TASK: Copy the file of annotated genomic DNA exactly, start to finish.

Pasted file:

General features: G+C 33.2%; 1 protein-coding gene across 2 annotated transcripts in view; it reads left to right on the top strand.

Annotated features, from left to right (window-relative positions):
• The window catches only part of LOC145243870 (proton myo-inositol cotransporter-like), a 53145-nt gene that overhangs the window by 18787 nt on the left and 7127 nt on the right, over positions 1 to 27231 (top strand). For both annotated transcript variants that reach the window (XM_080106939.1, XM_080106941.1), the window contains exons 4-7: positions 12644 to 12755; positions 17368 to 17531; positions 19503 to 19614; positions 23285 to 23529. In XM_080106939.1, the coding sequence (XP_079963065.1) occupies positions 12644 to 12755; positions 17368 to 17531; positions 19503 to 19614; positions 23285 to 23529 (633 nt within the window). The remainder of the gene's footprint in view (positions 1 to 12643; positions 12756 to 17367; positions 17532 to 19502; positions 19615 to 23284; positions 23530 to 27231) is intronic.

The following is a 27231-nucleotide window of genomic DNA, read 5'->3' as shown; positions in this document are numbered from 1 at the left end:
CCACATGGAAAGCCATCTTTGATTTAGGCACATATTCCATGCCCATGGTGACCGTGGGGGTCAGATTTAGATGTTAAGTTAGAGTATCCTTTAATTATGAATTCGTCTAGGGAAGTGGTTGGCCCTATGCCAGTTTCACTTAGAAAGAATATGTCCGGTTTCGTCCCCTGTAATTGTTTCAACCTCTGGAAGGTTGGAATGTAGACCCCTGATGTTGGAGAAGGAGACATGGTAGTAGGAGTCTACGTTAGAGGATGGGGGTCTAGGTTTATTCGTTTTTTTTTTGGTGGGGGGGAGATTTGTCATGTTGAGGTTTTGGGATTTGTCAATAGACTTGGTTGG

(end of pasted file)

General features: G+C 33.2%; 1 protein-coding gene across 2 annotated transcripts in view; it reads left to right on the top strand.

Annotated features, from left to right (window-relative positions):
• The window catches only part of LOC145243870 (proton myo-inositol cotransporter-like), a 53145-nt gene that overhangs the window by 18787 nt on the left and 7127 nt on the right, over positions 1 to 27231 (top strand). For both annotated transcript variants that reach the window (XM_080106939.1, XM_080106941.1), the window contains exons 4-7: positions 12644 to 12755; positions 17368 to 17531; positions 19503 to 19614; positions 23285 to 23529. In XM_080106939.1, the coding sequence (XP_079963065.1) occupies positions 12644 to 12755; positions 17368 to 17531; positions 19503 to 19614; positions 23285 to 23529 (633 nt within the window). The remainder of the gene's footprint in view (positions 1 to 12643; positions 12756 to 17367; positions 17532 to 19502; positions 19615 to 23284; positions 23530 to 27231) is intronic.

The following is a 27231-nucleotide window of genomic DNA, read 5'->3' as shown; positions in this document are numbered from 1 at the left end:
CCACATGGAAAGCCATCTTTGATTTAGGCACATATTCCATGCCCATGGTGACCGTGGGGGTCAGATTTAGATGTTAAGTTAGAGTATCCTTTAATTATGAATTCGTCTAGGGAAGTGGTTGGCCCTATGCCAGTTTCACTTAGAAAGAATATGTCCGGTTTCGTCCCCTGTAATTGTTTCAACCTCTGGAAGGTTGGAATGTAGACCCCTGATGTTGGAGAAGGAGACATGGTAGTAGGAGTCTACGTTAGAGGATGGGGGTCTAGGTTTATTCGTTTTTTTTTTGGTGGGGGGGAGATTTGTCATGTTGAGGTTTTGGGATTTGTCAATAGACTTGGTTGG